Classics: 1984 by George Orwell

Hi, friends. Today’s well-known classic seems to grow more relevant with time. [Though it’s ironic to think that both liberals and conservatives could read that sentence and think “Yep!” for different reasons.] In my opinion, circumstances change, but people don’t!

1984 by George Orwell

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At the start of this dystopian fiction (published in 1949), our protagonist, Winston Smith, returns home from another day at work. The general atmosphere is dingy, dark, and overall oppressive. The narrator drops many phrases the reader will come to understand: “Thought Police,” “Big Brother,” “Ministry of Truth,” “the Party,” “Newspeak,” etc. When Winston arrives home, he tries to hide from the telescreen as he writes a journal entry. Before he even forms a word on the paper, he senses his imminent doom.

1984 movie

In this novel, “The Party” (which rules “Oceania”) has turned people into illogical but loyal robots. “Orthodox” Party members love what they’re told to love, hate what they’re told to hate, and believe what they’re told to believe; if they’re told to love something today which they were told to hate yesterday, they must believe they have always loved it. Memory cannot exist. Individuality cannot exist. The party’s motto is “War Is Peace. Freedom Is Slavery. Ignorance Is Strength.”

Winston works in the Record Department where he alters history by editing previous publications to match/confirm the state of things in the present. If Oceania is currently warring with Eurasia, every article that ever stated otherwise (like Oceania being at war with Eastasia instead) must be “corrected.”

Winston begins to have “unorthodox” thoughts and compulsions–remembering “untruths” aka parts of history that have been altered, yearning to decipher reality from propaganda, etc. With the telescreens and Thought Police detecting any form of rebellion down to an unacceptable flash of the eyes, Winston lives in fear. He suspects that certain coworkers might share his thoughts, but with his every move being monitored, Winston must determine how far he is willing to risk his life to recover his sanity.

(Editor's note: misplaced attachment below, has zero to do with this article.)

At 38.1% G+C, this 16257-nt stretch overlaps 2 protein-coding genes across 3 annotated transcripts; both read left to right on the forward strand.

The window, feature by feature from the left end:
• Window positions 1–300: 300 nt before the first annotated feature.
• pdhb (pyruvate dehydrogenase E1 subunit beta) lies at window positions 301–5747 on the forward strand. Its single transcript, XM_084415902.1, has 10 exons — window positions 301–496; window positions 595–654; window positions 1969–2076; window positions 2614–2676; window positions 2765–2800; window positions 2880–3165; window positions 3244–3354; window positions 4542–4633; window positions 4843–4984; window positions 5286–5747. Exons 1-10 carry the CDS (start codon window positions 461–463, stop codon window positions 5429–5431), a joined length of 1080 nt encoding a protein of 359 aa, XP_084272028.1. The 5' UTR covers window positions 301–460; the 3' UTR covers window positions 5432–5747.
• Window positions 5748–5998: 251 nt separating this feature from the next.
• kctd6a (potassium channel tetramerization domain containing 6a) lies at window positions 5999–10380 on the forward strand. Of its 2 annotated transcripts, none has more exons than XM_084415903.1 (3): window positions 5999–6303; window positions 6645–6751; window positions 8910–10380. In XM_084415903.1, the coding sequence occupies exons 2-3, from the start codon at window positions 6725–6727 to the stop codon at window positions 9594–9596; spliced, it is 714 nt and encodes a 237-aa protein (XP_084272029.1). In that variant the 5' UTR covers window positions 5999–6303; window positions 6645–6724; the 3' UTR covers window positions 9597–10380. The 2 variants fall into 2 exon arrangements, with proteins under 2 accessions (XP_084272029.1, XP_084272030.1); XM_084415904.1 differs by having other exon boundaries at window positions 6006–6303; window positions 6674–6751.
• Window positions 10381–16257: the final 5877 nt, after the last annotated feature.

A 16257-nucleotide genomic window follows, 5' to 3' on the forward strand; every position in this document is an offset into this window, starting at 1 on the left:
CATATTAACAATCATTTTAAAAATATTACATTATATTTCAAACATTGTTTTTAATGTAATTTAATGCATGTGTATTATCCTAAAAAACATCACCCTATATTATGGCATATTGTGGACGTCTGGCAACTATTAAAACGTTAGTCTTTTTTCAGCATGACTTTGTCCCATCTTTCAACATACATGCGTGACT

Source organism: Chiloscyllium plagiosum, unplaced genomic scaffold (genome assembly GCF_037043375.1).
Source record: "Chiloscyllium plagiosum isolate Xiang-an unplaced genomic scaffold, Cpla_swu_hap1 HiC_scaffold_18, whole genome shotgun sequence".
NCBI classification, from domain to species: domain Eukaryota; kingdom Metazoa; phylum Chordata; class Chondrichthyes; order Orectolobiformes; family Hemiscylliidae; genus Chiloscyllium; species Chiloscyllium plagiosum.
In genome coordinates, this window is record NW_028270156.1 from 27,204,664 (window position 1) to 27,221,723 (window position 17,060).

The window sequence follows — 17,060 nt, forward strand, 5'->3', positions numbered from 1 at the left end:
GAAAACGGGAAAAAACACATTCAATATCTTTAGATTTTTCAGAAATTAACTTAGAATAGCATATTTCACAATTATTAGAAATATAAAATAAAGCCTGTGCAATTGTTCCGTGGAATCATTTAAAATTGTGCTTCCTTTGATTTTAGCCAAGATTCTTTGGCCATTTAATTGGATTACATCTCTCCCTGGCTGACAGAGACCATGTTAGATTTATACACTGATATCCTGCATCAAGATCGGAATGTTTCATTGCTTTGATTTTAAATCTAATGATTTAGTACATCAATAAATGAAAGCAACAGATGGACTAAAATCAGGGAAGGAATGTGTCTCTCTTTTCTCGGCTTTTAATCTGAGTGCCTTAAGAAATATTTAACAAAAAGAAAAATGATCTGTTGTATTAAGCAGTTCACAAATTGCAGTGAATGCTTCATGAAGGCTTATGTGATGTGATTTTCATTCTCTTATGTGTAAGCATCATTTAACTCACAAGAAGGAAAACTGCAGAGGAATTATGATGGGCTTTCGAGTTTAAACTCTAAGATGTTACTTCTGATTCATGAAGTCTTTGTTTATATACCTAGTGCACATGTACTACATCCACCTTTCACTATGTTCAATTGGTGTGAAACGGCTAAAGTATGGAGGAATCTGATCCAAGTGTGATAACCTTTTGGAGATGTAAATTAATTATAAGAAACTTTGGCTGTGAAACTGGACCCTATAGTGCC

Additional Details

George Orwell
George Orwell

By 1989, 1984 had been translated to 65 other languages, which broke a record at the time.

Orwell once said that the novel aims to imagine a communist (specifically Stalinist) government taking over an English-speaking country. Most of the symbols and images in 1984 tie back to the Soviet Union and/or wartime in Great Britain. The same is true of Animal Farm, which he wrote five years earlier. Both novels have impacted our culture greatly; phrases and images from both novels are still referenced in politics and entertainment. Both novels have been banned during totalitarian rule in various countries. China is one example.

Orwell didn’t support capitalism or communism, but he supported democracy.

A film version was released in 1984; it has an 81% rating on Rotten Tomatoes.

Thanks for reading! Have you read 1984 or its predecessor Animal Farm? They are short reads and so worth the effort.

23 comments

  1. With such extremes today on both the left and on the right, this is important to not only remember, but to guard against. Freedom is precious and freedom is also information, at least in reference to history and who we are. We should not succumb to ignornance when we have a mind and the ‘good stuff’ right there as weapons against mis-education. It all begins with the discipline of our minds. I would urge all of us to wake up and see what we see and ot hear what we hear and write it all down.

    Liked by 3 people